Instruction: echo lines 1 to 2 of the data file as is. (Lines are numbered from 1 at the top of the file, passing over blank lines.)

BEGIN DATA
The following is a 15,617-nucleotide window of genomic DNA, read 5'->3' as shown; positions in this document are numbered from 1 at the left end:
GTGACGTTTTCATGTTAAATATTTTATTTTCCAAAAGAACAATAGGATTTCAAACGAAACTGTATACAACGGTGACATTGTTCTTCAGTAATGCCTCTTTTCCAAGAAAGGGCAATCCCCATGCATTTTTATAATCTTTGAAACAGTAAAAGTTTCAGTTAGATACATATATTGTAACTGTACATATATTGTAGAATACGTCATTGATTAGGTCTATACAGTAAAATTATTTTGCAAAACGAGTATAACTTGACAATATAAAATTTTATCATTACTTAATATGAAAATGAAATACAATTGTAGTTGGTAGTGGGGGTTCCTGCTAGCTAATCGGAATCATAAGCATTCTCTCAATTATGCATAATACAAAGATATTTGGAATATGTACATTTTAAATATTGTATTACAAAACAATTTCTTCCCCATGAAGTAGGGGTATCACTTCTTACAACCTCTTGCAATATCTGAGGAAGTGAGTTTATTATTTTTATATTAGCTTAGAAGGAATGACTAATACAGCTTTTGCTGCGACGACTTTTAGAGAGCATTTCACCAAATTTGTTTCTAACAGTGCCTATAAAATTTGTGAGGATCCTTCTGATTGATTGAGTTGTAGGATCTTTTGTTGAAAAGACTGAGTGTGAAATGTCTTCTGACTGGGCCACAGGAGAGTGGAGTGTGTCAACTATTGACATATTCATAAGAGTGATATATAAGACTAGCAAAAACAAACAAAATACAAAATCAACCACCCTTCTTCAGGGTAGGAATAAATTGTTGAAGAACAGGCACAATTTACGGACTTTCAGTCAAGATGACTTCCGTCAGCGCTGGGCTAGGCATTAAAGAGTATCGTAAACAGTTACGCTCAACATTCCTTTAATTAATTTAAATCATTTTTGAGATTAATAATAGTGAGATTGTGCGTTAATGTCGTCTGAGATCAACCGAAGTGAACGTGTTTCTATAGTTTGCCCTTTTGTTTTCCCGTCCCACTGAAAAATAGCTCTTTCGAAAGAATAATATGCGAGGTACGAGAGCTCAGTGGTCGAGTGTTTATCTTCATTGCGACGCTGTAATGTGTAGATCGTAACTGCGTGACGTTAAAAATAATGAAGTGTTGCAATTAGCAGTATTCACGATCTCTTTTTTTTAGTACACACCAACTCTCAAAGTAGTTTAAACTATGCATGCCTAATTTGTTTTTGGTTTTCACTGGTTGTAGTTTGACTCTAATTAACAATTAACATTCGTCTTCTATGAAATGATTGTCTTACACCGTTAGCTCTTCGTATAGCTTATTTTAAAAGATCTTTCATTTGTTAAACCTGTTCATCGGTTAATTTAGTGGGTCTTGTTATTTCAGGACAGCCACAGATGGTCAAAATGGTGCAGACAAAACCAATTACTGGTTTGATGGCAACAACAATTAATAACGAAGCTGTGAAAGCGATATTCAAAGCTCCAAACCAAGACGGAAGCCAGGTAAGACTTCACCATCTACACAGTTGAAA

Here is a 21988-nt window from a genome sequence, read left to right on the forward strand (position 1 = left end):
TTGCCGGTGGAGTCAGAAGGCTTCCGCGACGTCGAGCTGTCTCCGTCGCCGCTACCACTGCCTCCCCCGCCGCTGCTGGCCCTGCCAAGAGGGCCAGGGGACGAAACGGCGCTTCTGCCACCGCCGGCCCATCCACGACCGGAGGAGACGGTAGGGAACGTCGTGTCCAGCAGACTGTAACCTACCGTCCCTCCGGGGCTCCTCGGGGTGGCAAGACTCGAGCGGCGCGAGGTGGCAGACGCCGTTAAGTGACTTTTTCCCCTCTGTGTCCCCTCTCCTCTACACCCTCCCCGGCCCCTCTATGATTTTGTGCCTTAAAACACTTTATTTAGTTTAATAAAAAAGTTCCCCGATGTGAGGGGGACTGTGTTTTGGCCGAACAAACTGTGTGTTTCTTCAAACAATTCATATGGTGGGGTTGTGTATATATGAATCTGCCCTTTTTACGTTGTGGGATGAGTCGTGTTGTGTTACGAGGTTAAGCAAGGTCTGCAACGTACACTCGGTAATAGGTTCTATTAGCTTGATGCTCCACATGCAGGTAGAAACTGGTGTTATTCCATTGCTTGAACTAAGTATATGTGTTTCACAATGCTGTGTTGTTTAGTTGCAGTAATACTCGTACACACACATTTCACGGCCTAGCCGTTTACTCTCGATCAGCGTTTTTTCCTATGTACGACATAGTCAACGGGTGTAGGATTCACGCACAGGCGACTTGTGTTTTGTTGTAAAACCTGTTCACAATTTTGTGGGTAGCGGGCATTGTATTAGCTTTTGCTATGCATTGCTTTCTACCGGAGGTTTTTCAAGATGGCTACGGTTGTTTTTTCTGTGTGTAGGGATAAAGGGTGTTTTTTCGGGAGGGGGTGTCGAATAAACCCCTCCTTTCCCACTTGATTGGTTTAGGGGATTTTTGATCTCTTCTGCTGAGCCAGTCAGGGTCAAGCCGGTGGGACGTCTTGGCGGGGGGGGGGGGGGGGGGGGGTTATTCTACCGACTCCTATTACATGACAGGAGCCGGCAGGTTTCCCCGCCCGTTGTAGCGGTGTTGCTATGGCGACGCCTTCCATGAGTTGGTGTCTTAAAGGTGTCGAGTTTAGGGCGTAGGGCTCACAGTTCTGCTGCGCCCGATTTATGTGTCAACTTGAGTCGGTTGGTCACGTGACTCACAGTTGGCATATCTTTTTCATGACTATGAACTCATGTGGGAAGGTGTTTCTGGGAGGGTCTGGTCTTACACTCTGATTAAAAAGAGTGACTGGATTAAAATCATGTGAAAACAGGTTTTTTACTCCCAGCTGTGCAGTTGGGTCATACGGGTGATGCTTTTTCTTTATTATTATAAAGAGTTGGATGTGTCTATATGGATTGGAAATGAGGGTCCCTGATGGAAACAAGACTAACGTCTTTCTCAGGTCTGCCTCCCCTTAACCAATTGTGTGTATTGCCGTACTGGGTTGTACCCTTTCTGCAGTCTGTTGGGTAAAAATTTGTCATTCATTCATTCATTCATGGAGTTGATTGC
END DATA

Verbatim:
The following is a 15,617-nucleotide window of genomic DNA, read 5'->3' as shown; positions in this document are numbered from 1 at the left end:
GTGACGTTTTCATGTTAAATATTTTATTTTCCAAAAGAACAATAGGATTTCAAACGAAACTGTATACAACGGTGACATTGTTCTTCAGTAATGCCTCTTTTCCAAGAAAGGGCAATCCCCATGCATTTTTATAATCTTTGAAACAGTAAAAGTTTCAGTTAGATACATATATTGTAACTGTACATATATTGTAGAATACGTCATTGATTAGGTCTATACAGTAAAATTATTTTGCAAAACGAGTATAACTTGACAATATAAAATTTTATCATTACTTAATATGAAAATGAAATACAATTGTAGTTGGTAGTGGGGGTTCCTGCTAGCTAATCGGAATCATAAGCATTCTCTCAATTATGCATAATACAAAGATATTTGGAATATGTACATTTTAAATATTGTATTACAAAACAATTTCTTCCCCATGAAGTAGGGGTATCACTTCTTACAACCTCTTGCAATATCTGAGGAAGTGAGTTTATTATTTTTATATTAGCTTAGAAGGAATGACTAATACAGCTTTTGCTGCGACGACTTTTAGAGAGCATTTCACCAAATTTGTTTCTAACAGTGCCTATAAAATTTGTGAGGATCCTTCTGATTGATTGAGTTGTAGGATCTTTTGTTGAAAAGACTGAGTGTGAAATGTCTTCTGACTGGGCCACAGGAGAGTGGAGTGTGTCAACTATTGACATATTCATAAGAGTGATATATAAGACTAGCAAAAACAAACAAAATACAAAATCAACCACCCTTCTTCAGGGTAGGAATAAATTGTTGAAGAACAGGCACAATTTACGGACTTTCAGTCAAGATGACTTCCGTCAGCGCTGGGCTAGGCATTAAAGAGTATCGTAAACAGTTACGCTCAACATTCCTTTAATTAATTTAAATCATTTTTGAGATTAATAATAGTGAGATTGTGCGTTAATGTCGTCTGAGATCAACCGAAGTGAACGTGTTTCTATAGTTTGCCCTTTTGTTTTCCCGTCCCACTGAAAAATAGCTCTTTCGAAAGAATAATATGCGAGGTACGAGAGCTCAGTGGTCGAGTGTTTATCTTCATTGCGACGCTGTAATGTGTAGATCGTAACTGCGTGACGTTAAAAATAATGAAGTGTTGCAATTAGCAGTATTCACGATCTCTTTTTTTTAGTACACACCAACTCTCAAAGTAGTTTAAACTATGCATGCCTAATTTGTTTTTGGTTTTCACTGGTTGTAGTTTGACTCTAATTAACAATTAACATTCGTCTTCTATGAAATGATTGTCTTACACCGTTAGCTCTTCGTATAGCTTATTTTAAAAGATCTTTCATTTGTTAAACCTGTTCATCGGTTAATTTAGTGGGTCTTGTTATTTCAGGACAGCCACAGATGGTCAAAATGGTGCAGACAAAACCAATTACTGGTTTGATGGCAACAACAATTAATAACGAAGCTGTGAAAGCGATATTCAAAGCTCCAAACCAAGACGGAAGCCAGGTAAGACTTCACCATCTACACAGTTGAAA